(Reuters) — Australia’s competition regulator said on Monday it would investigate whether U.S. online giants Facebook and Alphabet Inc’s Google has disrupted the news media market to the detriment of publishers and consumers.
Like their rivals globally, Australia’s traditional media companies have been squeezed by online rivals, as advertising dollars have followed eyeballs to digital distributors such as Google, Facebook and Netflix Inc.
The government ordered the probe as part of wider media reforms, amid growing concern for the future of journalism and the quality of news following years of declining profits and newsroom job cuts and the rise of fake news.
“We will examine whether platforms are exercising market power in commercial dealings to the detriment of consumers, media content creators and advertisers,” Australian Competition and Consumer Commission (ACCC) Chairman Rod Sims said in a statement.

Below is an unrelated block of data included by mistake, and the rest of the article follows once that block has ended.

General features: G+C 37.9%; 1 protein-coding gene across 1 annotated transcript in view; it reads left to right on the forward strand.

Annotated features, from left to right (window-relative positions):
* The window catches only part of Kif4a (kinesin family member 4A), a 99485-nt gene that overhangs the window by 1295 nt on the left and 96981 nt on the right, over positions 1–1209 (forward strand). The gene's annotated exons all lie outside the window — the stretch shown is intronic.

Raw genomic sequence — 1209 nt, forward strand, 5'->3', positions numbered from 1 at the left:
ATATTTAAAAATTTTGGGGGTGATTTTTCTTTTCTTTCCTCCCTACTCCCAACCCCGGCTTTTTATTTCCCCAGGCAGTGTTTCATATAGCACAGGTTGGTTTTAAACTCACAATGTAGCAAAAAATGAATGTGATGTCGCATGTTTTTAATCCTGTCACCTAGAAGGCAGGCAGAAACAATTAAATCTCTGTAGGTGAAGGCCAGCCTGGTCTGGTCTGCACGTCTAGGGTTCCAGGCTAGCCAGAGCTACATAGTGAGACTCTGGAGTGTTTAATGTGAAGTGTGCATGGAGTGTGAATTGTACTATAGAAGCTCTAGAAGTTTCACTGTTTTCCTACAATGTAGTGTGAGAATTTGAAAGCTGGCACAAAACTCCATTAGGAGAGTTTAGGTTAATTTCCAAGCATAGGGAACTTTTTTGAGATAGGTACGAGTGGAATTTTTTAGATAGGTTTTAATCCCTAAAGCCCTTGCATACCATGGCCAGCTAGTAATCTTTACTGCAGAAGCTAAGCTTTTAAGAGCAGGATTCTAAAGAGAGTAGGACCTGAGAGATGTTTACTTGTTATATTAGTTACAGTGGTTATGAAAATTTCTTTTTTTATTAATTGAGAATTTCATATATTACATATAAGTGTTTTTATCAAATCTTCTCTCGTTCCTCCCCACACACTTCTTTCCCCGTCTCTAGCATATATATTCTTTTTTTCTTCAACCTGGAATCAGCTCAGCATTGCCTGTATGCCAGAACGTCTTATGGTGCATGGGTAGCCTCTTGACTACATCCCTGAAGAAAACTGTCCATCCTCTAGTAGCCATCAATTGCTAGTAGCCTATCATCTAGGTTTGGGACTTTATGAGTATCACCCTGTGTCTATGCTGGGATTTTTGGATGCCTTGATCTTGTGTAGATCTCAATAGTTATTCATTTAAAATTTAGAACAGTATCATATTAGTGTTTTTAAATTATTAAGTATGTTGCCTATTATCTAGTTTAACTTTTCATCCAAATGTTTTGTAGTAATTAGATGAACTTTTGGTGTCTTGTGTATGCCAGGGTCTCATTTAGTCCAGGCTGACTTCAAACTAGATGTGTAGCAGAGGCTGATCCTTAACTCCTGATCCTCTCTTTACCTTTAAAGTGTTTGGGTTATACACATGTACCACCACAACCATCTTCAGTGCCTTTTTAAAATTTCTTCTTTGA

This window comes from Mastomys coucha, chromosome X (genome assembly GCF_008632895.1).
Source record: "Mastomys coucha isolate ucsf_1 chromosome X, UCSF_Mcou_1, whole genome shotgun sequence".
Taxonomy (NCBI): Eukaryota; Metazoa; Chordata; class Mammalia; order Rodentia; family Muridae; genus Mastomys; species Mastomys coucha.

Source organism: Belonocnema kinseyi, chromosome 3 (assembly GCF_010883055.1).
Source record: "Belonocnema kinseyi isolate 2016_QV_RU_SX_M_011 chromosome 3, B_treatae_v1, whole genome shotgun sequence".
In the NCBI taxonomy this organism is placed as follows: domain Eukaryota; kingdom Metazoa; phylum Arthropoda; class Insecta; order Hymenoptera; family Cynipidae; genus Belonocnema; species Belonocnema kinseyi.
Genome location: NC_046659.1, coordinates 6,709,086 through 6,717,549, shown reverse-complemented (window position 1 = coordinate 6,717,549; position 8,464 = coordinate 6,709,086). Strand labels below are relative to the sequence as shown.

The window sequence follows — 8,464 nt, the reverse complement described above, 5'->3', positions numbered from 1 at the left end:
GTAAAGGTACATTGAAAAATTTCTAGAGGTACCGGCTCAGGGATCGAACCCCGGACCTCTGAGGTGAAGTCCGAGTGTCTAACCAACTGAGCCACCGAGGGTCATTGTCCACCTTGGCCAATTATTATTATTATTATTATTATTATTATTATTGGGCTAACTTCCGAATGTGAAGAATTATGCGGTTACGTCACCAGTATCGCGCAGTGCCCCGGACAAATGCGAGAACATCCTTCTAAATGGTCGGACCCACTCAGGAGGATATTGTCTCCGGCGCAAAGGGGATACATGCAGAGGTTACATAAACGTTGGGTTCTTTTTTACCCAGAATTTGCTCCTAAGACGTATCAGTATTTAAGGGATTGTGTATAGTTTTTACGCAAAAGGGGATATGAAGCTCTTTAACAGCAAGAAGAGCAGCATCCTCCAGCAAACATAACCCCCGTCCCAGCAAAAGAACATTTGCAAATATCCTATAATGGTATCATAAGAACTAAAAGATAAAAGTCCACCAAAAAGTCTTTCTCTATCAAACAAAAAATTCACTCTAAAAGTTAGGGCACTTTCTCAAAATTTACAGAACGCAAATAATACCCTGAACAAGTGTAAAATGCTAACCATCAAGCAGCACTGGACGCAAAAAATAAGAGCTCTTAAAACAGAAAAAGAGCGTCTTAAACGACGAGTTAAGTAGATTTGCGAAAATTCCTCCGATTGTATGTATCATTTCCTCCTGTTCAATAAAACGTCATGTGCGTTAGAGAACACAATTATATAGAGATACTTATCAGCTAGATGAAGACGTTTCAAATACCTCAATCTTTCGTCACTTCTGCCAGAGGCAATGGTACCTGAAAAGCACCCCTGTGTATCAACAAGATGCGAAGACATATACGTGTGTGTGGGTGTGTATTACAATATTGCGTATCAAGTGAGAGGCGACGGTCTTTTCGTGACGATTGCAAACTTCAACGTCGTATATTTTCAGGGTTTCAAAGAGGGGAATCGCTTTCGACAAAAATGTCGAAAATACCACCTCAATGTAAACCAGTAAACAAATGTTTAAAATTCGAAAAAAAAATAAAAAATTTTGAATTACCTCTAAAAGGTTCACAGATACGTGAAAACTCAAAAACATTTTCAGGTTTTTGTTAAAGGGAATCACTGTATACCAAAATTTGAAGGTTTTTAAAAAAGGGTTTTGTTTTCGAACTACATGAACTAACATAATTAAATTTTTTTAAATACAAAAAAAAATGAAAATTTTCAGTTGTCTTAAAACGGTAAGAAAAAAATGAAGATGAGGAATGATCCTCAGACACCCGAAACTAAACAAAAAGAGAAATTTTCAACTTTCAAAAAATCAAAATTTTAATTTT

The inquiry also would study how Facebook and Google operated to “fully understand their influence in Australia”, he added.
A Google spokesman said, “We look forward to engaging with this process as relevant.”
Facebook did not immediately respond to a request for comment.
The idea for an ACCC investigation was hatched during media reform negotiations in parliament earlier this year, which resulted in a relaxation of ownership laws to allow the country’s big players to boost their market share to better compete against online disruptors.
Independent media analyst Peter Cox told Reuters it was unclear what measures the competition regulator could recommend to the government…